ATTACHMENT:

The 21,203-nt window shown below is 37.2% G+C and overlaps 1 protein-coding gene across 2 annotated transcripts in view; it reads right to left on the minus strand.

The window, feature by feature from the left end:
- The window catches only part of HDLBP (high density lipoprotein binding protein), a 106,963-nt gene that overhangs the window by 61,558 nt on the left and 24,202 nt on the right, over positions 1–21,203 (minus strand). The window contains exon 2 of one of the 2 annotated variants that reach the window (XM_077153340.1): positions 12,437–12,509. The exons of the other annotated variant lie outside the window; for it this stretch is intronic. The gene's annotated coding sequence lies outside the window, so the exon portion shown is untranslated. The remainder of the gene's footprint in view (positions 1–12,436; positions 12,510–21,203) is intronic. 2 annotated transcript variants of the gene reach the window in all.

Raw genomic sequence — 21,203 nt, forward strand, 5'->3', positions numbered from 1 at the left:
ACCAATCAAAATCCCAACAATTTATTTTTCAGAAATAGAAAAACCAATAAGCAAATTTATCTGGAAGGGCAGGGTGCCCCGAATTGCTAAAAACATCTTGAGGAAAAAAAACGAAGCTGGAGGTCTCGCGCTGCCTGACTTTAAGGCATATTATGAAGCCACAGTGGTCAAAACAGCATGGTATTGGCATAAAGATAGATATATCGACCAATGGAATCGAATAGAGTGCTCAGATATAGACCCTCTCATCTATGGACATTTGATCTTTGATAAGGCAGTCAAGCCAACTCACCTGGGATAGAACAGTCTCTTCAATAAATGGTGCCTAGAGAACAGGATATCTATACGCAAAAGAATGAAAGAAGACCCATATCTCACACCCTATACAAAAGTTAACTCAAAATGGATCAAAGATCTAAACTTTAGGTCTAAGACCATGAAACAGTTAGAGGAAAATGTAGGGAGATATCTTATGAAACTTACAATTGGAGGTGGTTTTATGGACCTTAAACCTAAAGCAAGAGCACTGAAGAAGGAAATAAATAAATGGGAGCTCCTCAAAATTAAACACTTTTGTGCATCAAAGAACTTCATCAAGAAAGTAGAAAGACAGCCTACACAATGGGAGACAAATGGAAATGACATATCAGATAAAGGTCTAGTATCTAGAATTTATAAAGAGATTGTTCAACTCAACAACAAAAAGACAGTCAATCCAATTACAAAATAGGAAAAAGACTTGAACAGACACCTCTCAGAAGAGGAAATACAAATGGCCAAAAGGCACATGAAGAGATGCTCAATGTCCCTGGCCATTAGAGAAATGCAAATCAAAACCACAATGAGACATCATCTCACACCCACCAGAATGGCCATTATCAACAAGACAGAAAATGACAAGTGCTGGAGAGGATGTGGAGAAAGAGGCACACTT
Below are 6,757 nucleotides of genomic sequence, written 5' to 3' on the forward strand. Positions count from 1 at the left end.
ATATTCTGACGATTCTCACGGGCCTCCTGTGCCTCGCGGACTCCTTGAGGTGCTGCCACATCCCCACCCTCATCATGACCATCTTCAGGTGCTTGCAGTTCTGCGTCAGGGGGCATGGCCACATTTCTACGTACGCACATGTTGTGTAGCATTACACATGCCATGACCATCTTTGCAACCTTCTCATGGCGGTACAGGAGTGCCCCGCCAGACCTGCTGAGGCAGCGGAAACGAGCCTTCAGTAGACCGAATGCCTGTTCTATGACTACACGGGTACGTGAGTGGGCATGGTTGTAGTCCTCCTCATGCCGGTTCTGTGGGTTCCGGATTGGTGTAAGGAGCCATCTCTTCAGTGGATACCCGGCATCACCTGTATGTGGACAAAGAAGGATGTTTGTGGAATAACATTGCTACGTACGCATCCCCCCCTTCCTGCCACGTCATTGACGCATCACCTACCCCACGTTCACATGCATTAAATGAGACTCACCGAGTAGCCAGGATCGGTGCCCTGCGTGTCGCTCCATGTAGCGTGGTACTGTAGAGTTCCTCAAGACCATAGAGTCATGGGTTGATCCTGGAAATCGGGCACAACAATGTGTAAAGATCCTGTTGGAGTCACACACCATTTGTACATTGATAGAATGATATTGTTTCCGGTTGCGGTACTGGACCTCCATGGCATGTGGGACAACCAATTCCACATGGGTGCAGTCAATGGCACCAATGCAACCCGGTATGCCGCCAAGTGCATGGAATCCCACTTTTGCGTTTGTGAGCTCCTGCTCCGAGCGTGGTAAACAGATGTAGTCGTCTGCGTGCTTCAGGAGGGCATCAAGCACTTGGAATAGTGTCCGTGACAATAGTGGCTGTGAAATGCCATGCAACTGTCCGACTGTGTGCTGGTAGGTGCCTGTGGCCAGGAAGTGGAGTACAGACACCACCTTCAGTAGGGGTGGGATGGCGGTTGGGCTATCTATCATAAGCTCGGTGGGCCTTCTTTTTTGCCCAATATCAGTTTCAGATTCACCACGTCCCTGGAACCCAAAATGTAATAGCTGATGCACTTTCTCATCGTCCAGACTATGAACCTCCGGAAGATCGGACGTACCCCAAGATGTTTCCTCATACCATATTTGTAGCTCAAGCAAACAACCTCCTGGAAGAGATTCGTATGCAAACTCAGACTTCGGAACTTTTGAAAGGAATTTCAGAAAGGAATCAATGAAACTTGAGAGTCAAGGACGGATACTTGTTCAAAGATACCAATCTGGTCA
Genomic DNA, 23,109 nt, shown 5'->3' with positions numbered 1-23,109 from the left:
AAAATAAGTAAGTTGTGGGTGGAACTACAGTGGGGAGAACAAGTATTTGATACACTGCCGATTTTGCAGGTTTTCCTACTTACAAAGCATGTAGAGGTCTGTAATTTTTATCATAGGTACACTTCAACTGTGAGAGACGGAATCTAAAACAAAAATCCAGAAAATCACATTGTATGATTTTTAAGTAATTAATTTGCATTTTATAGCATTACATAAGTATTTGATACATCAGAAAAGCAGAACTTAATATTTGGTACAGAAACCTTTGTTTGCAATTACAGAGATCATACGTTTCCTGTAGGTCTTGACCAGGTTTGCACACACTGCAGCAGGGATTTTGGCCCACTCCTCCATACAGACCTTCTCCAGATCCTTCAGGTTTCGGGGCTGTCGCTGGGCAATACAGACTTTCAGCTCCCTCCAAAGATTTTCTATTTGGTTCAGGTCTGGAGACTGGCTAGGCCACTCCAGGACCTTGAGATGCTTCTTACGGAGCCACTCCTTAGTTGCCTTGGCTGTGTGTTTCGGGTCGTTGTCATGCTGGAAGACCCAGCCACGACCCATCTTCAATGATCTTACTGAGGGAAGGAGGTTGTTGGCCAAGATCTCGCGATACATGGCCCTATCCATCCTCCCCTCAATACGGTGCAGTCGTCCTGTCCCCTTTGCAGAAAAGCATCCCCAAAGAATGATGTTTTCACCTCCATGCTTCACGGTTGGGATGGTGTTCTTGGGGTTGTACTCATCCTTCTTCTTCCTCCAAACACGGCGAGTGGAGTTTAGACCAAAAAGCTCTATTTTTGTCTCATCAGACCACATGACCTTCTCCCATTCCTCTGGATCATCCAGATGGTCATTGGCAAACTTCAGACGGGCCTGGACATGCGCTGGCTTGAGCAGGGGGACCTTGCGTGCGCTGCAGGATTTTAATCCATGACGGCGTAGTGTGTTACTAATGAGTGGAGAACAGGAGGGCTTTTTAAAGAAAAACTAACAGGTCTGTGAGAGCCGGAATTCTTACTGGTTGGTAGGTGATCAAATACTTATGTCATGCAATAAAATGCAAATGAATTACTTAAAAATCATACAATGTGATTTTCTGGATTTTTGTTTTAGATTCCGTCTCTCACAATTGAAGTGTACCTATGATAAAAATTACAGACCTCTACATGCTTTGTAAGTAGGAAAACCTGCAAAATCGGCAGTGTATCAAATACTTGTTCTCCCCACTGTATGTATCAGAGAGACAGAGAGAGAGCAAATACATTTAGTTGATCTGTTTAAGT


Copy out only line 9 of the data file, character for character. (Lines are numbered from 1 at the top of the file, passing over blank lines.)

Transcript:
AAAATAAGTAAGTTGTGGGTGGAACTACAGTGGGGAGAACAAGTATTTGATACACTGCCGATTTTGCAGGTTTTCCTACTTACAAAGCATGTAGAGGTCTGTAATTTTTATCATAGGTACACTTCAACTGTGAGAGACGGAATCTAAAACAAAAATCCAGAAAATCACATTGTATGATTTTTAAGTAATTAATTTGCATTTTATAGCATTACATAAGTATTTGATACATCAGAAAAGCAGAACTTAATATTTGGTACAGAAACCTTTGTTTGCAATTACAGAGATCATACGTTTCCTGTAGGTCTTGACCAGGTTTGCACACACTGCAGCAGGGATTTTGGCCCACTCCTCCATACAGACCTTCTCCAGATCCTTCAGGTTTCGGGGCTGTCGCTGGGCAATACAGACTTTCAGCTCCCTCCAAAGATTTTCTATTTGGTTCAGGTCTGGAGACTGGCTAGGCCACTCCAGGACCTTGAGATGCTTCTTACGGAGCCACTCCTTAGTTGCCTTGGCTGTGTGTTTCGGGTCGTTGTCATGCTGGAAGACCCAGCCACGACCCATCTTCAATGATCTTACTGAGGGAAGGAGGTTGTTGGCCAAGATCTCGCGATACATGGCCCTATCCATCCTCCCCTCAATACGGTGCAGTCGTCCTGTCCCCTTTGCAGAAAAGCATCCCCAAAGAATGATGTTTTCACCTCCATGCTTCACGGTTGGGATGGTGTTCTTGGGGTTGTACTCATCCTTCTTCTTCCTCCAAACACGGCGAGTGGAGTTTAGACCAAAAAGCTCTATTTTTGTCTCATCAGACCACATGACCTTCTCCCATTCCTCTGGATCATCCAGATGGTCATTGGCAAACTTCAGACGGGCCTGGACATGCGCTGGCTTGAGCAGGGGGACCTTGCGTGCGCTGCAGGATTTTAATCCATGACGGCGTAGTGTGTTACTAATGAGTGGAGAACAGGAGGGCTTTTTAAAGAAAAACTAACAGGTCTGTGAGAGCCGGAATTCTTACTGGTTGGTAGGTGATCAAATACTTATGTCATGCAATAAAATGCAAATGAATTACTTAAAAATCATACAATGTGATTTTCTGGATTTTTGTTTTAGATTCCGTCTCTCACAATTGAAGTGTACCTATGATAAAAATTACAGACCTCTACATGCTTTGTAAGTAGGAAAACCTGCAAAATCGGCAGTGTATCAAATACTTGTTCTCCCCACTGTATGTATCAGAGAGACAGAGAGAGAGCAAATACATTTAGTTGATCTGTTTAAGT